Thursday, December 6, 2012

A tale of two McIlwraiths: Anthropology instructor follows in grandfather's footsteps

Anthropology instructor Tad McIlwraith's new book, We Are Still Didene, was published last month.

By Tamara Letkeman, doug Editor


Tad McIlwraith never knew his grandfather, but the noted anthropologist – who died five years before Tad was born – left an indelible mark on his grandson. In some ways, they’ve led parallel lives.

For starters, they share the same name: Thomas F. McIlwraith (fifth and seventh respectively. Tad’s father, a cultural geographer, is the sixth). Both are anthropologists who spent time studying and working with indigenous peoples in B.C., the elder McIlwraith with the Nuxalk people in Bella Coola in the 1920s, and Tad - who is an Anthropology instructor at Douglas College - more recently with the Tahltan people of Iskut, in northern B.C.

Both men wrote books about their experiences. In 1948 The Bella Coola Indians was published by the University of Toronto Press and last month, UTP published Tad’s book, We Are Still Didene, an exploration of Iskut hunting culture as told by the hunters themselves and of the community’s embracement of wage-based work in construction, trapping and other fields.

The parallel ends perhaps with the McIlwraiths’ motivations in writing their respective works. Tad points out in his grandfather’s time, anthropologists were largely doing “salvage anthropology,” so in writing his book he would have been trying to document what many people perceived to be disappearing indigenous cultures.

“The idea was anthropologists were essentially going to salvage the last of the traditions,” Tad explains. ”There were reasons to think that way, because the impact of 100 or more years of disease and colonial legislation had really compromised the numbers of these communities. They were in fact shrinking, and the low point of the population in British Columbia was in 1929.”

Nowadays, anthropologists don’t work from the assumption that indigenous peoples are disappearing. Tad says if he is trying to accomplish anything with his own book, it is to remind people indigenous hunting communities in northern Canada are alive and well.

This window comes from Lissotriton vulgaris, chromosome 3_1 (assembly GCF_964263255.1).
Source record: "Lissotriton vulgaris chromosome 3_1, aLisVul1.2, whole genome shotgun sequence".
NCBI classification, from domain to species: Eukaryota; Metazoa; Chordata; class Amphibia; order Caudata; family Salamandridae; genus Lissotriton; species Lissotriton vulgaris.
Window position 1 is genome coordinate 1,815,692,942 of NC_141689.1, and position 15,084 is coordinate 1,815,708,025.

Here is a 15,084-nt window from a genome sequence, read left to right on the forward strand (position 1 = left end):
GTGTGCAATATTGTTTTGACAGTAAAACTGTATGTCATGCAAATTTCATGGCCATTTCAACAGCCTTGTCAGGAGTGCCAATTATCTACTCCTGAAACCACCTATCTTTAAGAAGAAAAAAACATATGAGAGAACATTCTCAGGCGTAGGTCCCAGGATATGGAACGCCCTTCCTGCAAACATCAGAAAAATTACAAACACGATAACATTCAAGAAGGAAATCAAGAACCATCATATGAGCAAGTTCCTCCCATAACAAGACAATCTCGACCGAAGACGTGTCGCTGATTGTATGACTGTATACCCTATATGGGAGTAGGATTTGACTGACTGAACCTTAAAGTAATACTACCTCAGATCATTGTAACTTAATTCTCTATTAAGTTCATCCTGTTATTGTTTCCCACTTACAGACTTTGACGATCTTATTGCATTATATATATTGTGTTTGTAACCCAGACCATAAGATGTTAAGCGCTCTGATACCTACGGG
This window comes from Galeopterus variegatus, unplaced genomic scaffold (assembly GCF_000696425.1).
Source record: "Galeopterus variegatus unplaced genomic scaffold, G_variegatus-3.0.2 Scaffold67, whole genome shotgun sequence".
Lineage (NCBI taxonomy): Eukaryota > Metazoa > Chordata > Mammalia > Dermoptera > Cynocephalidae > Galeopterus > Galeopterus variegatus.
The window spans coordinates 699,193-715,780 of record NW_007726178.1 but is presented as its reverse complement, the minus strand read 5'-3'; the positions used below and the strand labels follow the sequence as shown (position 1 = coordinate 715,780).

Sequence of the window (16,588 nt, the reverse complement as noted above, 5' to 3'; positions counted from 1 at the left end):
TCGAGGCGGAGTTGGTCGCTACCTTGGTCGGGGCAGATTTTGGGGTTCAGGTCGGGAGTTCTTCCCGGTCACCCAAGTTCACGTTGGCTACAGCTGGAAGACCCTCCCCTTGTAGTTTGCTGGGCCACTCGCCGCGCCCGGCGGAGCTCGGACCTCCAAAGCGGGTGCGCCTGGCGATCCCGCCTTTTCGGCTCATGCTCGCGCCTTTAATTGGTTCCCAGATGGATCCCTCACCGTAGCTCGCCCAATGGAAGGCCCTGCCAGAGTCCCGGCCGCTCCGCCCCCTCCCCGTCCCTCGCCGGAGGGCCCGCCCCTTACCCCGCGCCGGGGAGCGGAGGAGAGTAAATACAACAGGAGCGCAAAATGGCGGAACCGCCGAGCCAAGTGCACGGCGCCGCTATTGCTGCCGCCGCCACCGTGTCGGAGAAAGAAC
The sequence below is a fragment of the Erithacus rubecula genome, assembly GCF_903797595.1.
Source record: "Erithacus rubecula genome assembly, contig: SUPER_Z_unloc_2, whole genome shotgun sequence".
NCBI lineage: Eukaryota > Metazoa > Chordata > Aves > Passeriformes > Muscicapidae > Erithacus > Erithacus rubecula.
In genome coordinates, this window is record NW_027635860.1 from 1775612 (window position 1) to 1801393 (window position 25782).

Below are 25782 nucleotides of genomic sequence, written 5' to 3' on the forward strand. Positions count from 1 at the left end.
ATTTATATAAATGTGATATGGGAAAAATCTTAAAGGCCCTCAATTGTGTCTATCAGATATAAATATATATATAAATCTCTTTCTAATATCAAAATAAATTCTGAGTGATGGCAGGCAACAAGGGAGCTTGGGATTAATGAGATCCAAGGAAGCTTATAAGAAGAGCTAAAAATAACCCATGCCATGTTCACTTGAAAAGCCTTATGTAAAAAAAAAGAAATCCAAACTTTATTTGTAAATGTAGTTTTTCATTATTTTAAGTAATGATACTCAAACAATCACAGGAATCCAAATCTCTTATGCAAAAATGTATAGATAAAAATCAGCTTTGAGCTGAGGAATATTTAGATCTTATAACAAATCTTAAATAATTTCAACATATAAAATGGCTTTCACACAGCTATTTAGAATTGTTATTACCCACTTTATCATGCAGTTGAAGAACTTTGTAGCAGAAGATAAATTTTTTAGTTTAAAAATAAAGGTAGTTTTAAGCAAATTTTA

“They are political forces. They are raising their kids in a mixture of traditional and contemporary practices that make sense to them. When I work in an aboriginal community, I work from the perspective that their culture is vibrant and alive, and that’s what needs to be understood.”

That’s not to say his work is not influenced by Thomas the fifth, who was one of the first anthropologists in Canada to spend a considerable amount of time working in a single indigenous community. Tad notes his grandfather took a “very human approach” to his work.

“It doesn’t come out entirely in his published academic work, but it does come out in the letters he wrote to his family and mentors. From them you get a very personal, very intimate portrait of what it was like to do anthropology in the 1920s in British Columbia. He puts a very human face on that kind of work, and I think it’s one that we as anthropologists generally accept is there but don’t always reveal to the public.

“So in my own book, I have made an effort to make myself visible and to help readers understand who I am, as well as understanding the people I write about.”